The training scissors listed below are Amazon affiliate links.

  • Self-opening scissors: many learners are able to pinch their fingers together long before they can open them during cutting at will. The key to motivation is success.  While using these scissors, the hands get valuable feedback of this cutting motion. These self opening scissors fit the price and durability category, but they do not fit the functionality definition. These blunt scissors, while inherently safer than sharp scissors, do not cut well, and cause more frustration than progress.
  • Spring-assist scissors- This pair of self opening scissors or these soft-grip scissors fit the function, and durability categories. They are more expensive, but cut better than safety scissors.  They are larger than the toddler scissors, so be sure that size is not a concern first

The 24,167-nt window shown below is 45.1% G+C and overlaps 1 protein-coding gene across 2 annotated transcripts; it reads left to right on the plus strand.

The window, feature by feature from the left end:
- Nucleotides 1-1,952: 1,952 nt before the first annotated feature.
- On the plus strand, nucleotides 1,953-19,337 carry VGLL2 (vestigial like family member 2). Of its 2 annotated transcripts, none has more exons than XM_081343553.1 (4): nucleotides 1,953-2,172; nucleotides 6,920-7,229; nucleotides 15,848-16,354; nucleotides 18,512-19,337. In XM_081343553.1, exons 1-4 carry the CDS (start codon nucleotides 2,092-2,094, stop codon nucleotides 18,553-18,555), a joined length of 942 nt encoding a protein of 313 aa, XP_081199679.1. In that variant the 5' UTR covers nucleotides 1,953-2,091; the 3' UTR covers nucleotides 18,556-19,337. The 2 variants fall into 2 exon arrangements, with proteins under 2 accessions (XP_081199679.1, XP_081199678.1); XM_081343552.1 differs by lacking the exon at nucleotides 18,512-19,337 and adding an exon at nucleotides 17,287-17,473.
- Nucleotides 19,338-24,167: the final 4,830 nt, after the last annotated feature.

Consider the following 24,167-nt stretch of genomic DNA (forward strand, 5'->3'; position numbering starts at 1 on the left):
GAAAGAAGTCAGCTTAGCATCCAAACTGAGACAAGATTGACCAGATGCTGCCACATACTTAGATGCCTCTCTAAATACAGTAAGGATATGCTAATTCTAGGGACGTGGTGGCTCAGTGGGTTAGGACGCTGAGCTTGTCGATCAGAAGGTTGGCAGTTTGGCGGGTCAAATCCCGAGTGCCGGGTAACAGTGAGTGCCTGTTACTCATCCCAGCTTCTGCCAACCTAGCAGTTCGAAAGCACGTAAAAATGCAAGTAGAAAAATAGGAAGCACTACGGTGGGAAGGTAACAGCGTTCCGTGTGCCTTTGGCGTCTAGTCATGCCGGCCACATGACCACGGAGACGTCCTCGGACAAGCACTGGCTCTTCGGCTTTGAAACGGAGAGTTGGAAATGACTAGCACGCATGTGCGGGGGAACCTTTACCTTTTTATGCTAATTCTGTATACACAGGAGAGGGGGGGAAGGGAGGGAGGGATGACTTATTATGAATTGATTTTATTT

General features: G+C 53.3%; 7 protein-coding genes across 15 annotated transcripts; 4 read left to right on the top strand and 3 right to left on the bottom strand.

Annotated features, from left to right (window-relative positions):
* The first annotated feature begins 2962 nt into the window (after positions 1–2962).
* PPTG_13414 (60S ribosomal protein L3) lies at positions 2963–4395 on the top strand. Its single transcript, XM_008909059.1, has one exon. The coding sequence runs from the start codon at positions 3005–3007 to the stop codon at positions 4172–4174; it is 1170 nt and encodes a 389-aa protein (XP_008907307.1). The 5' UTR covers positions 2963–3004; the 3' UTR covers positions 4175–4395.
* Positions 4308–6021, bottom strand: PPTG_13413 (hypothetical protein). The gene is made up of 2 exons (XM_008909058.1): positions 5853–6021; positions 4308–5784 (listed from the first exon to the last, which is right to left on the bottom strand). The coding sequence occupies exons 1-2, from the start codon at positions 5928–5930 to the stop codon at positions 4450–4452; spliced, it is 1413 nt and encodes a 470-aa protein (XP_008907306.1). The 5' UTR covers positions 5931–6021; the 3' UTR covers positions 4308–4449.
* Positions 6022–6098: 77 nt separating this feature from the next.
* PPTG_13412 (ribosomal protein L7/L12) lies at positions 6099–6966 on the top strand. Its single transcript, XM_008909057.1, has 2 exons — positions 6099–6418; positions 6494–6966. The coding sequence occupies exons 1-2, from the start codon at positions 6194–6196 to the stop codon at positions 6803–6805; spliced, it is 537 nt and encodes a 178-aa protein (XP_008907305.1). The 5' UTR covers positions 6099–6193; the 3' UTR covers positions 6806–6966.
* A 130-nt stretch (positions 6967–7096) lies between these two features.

• Double loop scissors – While I do not like that these are labeled “mother and child scissors” (because this is not inclusive), they work well.  People learn by doing.  Kinesthetic awareness is learning by moving.  These double loop scissors give your learner the feedback needed to practice and learn the cutting motion
  • Trialing two kinds of scissors- This scissor pack has double loop scissors and self opening scissors to trial different kinds of scissors with your learners, or progress forward as they develop skills.

3. Scissors for Special Needs